Long time running As the Mac cross-country team shifts to their winter season, track star Erin Mawhinney details her race prep and what leads to the program’s success


By any measure, the McMaster cross-country team had a good outdoor season, consistently placing in the top 10 of the tournaments they attended. They ultimately capped off their season with a fourth-place finish for the men and a seventh-place finish for the women at the U Sports national championship in Victoria, British Columbia. The team now looks to build on that earlier success this coming winter term.

Cross-country is a unique sport in many ways as it toes the line between a team sport and individual competition. In addition to this, there is essentially no offseason. When other sports pack it in and head indoors ahead of worse weather, cross-country athletes head indoors to continue to compete.

This indoor track season began in December with the Bob Vigars Season Opener hosted by Western University, where Mac sent a group of their athletes who all contributed to the Marauders’ trophy case. While the men swept the podium in the 3000m race, the women’s side of the track was led by fourth-year Nursing student Erin Mawhinney who captured gold in the women’s 3000m race.

“It was cool,” said Mawhinney. “I haven’t won a university race before so that was different. A couple of us do that race coming just out of cross-country season just to see what kind of track fitness we have coming from cross-country, a sort of base for the rest of the season.”

In the new year, the Marauders headed to Windsor for the Can Am Classic on Jan. 13, where Mawhinney placed fourth in the women’s 1500m race. Sergio Raez Villanueva’s placed first in the men’s 1500m race as the top-performing Marauder over the weekend.

Mawhinney notes that in terms of training not much changes between seasons, although the team does a lot more speed-oriented workouts. One big difference is in the social aspects of the sport during meets.

“We have a lot more time together with the team at meets,” Mawhinney said. “Instead of in cross-country where there is just one girls event and one boys event, track meets sometime span over two days and so you get to spend those two days with the team. It is a lot more team time, which is fun.”

Consistency breeds success and every athlete has their own set of pre-game rituals and habits that help them attack their day at the best of their ability. Mawhinney, who has been running track since she was 10 years old, recognizes that the actions leading up to a race are just as important as the race itself.

After packing her bag the night before a meet, Mawhinney will spend time with friends or teammates to her take her mind off of the impending competition and stave off nerves before a race, which have lessened over her tenure.

“I think being in fourth year, I don’t get as anxious or worked up before races anymore,” said Mawhinney. “It was a bigger problem for me in first and second year, but you learn how to just stay calm before the race and have more fun with it. I try not to think too much about the race until I’m warming up.”

When it comes to game day, music plays a key part for Mawhinney as for many other athletes.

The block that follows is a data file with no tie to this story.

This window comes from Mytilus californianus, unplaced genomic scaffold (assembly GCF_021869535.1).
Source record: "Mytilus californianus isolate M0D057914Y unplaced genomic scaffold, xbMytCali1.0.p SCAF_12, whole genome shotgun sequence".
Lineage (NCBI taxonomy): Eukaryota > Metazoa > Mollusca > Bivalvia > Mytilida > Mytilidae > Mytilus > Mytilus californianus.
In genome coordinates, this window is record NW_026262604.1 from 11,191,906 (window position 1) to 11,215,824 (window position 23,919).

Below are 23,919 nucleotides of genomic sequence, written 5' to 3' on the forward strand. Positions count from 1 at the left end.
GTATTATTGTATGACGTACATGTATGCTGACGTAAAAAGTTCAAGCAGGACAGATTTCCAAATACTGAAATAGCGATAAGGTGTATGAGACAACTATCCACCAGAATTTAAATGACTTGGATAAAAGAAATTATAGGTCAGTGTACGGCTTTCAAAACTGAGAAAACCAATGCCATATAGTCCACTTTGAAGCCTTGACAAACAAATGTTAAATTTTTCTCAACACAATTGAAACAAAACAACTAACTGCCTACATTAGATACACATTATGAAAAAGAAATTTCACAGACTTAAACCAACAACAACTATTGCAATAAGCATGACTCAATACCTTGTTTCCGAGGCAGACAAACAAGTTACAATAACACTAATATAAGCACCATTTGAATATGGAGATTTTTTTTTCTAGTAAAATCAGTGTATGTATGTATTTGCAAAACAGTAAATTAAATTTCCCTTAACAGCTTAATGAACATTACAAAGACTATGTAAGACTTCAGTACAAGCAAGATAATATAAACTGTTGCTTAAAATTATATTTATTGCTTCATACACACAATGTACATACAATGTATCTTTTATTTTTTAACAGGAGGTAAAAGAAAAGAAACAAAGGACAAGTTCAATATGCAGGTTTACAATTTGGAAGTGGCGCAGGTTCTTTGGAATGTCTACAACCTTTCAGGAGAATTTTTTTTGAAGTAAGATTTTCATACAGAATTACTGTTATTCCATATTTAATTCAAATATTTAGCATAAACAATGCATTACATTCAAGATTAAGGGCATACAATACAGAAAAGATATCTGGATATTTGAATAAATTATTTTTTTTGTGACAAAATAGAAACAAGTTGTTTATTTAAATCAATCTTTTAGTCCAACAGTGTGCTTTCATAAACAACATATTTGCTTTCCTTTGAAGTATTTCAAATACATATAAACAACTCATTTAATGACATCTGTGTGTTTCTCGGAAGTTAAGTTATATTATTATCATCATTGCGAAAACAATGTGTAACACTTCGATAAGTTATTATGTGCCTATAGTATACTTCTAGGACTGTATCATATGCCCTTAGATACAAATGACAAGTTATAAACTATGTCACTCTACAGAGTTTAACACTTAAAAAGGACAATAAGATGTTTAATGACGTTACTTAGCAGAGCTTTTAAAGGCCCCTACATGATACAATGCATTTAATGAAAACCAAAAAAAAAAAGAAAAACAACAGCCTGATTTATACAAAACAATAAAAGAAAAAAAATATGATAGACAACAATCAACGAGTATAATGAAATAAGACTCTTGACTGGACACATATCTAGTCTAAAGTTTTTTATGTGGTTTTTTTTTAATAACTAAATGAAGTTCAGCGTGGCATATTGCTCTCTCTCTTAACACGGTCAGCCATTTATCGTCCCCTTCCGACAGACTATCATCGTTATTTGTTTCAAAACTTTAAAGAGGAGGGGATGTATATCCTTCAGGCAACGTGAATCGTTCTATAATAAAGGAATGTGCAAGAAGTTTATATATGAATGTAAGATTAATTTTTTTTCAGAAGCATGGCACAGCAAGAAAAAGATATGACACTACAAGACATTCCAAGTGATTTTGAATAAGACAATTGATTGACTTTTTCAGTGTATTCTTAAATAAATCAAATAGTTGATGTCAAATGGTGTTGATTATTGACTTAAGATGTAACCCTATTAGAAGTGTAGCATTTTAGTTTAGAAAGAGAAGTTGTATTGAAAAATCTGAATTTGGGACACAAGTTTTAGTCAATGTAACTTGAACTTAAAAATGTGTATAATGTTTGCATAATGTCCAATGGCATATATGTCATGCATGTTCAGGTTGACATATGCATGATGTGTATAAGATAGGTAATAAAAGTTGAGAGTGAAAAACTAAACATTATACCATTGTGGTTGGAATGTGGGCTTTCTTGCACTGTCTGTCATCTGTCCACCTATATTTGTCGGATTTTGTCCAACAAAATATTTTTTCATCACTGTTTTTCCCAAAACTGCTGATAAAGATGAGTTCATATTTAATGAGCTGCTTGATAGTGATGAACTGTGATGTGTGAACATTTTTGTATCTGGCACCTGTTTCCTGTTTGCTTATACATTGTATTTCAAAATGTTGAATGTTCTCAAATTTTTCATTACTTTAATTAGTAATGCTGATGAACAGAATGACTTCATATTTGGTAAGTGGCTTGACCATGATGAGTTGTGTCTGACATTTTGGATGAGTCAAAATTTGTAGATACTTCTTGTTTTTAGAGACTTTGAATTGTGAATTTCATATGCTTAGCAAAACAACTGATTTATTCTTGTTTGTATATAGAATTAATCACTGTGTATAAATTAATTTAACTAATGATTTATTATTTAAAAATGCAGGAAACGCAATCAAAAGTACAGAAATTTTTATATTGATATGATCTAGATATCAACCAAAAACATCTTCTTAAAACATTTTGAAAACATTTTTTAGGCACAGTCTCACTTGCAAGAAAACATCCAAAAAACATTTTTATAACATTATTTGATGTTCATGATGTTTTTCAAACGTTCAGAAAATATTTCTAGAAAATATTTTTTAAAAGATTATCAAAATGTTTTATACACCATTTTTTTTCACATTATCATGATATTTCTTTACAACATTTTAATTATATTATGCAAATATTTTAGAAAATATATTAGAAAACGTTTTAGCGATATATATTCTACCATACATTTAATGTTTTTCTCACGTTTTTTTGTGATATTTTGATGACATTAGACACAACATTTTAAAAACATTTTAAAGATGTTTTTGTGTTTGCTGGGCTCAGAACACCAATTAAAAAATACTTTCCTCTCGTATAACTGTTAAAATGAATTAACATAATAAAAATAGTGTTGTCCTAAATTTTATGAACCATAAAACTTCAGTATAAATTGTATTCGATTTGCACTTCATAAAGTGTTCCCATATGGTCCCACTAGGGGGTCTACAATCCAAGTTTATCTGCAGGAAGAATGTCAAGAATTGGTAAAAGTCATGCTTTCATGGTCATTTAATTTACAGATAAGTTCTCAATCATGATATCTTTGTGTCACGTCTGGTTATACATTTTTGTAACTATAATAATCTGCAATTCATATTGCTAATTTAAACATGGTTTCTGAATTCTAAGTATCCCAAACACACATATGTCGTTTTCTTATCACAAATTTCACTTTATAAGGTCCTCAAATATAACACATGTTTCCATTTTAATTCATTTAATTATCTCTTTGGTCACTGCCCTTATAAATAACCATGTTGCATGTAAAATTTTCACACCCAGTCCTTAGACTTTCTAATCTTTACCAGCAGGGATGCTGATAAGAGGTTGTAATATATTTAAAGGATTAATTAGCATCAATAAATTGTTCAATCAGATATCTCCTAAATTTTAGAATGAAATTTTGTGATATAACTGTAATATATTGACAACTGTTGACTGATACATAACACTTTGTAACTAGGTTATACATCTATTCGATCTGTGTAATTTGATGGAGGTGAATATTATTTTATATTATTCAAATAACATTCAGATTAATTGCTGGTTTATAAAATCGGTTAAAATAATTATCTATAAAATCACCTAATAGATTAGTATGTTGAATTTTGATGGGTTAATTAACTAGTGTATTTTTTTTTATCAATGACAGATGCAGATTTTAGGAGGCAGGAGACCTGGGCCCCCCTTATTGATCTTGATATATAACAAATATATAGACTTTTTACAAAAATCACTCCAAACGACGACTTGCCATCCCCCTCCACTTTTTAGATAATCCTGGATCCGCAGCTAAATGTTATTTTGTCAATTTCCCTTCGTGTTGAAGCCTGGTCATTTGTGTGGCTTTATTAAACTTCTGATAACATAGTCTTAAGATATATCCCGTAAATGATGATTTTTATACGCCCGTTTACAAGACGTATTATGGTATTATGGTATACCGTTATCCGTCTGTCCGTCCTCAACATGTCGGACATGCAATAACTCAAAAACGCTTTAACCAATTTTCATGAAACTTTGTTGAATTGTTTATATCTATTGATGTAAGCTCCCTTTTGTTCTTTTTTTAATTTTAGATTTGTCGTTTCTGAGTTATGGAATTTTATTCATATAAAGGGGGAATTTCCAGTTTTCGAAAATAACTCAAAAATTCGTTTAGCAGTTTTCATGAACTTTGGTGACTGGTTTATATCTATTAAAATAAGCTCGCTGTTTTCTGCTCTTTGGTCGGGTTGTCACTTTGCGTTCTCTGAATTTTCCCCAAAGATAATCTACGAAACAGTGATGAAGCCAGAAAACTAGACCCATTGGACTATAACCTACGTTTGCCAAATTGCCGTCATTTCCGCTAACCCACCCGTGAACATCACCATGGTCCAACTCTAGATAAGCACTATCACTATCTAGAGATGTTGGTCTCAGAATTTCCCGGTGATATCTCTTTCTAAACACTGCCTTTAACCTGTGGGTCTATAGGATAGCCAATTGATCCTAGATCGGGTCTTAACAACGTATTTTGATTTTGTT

“I listen to music on my warm-up jog,” explained Mawhinney. “I usually listen to the Tragically Hip on my warm up, and there’s a sprinkle of One Direction in there as well. Usually One Direction closer to the race; they’re a pretty happy bunch.”

After the headphones come off, Mawhinney tries to keep things light on the track and visualize the race that lays ahead of her. In order to stave off any pre-race nerves, Mawhinney likes to keep it loose, cracking jokes with her teammates and even her competition.

“I picture the race ahead of time and keep it light and humorous around the track level when we’re warming up because it just makes it way more fun,” Mawhinney added. “I find I race the best when I’m not nervous and some of my worst races have been when I’m just too nervous before. Racing when you’re really nervous before makes you get lactic faster and it is not pleasant. My best races for sure have been when I’m laid back.”

“I try to keep it pretty causal with the other girls that are racing, keep it pretty humorous and funny. Because it is a kind of funny thing to all congregate and put yourself through so much pain.”

Erin Mawhinney, Cross-country

As she looks ahead to her final year as a Marauder, Mawhinney has mixed feelings.

“It’s really good incentive to give training my all,” said Mawhinney. “I’m so much more used to the training program here now. I go to our strength and conditioning much more frequently than I did in first and second year. So having it be my last year is like an incentive to train really hard since this is sort of it, but it’s also sad because the team is so fun and it will be hard to find another environment that is as fun as them when I’m not here.”

Although it will not be the same, Mawhinney hopes to pursue running following her time as a student-athlete. A lot of Mac alumni tend to stick around the area and will sometimes still practice alongside current members of the team, so she hopes that she will be able to do that as well.

Dedicated and talented runners make up the McMaster cross-country program and are a significant reason why they can maintain their winning groove into the new year. While we maybe stuck in the midst of a brutally cold winter, the track season is only heating up.


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Author: Justin Parker

A fourth year English major with a minor in Classics, Justin started as a volunteer and now he's here. As the 2017-18 Sports Editor, Justin can't help but to consider himself a sports connoisseur. If he's not writing about sports, he's playing them. Just like Rudy Ruettiger, he's been ready for this his whole life.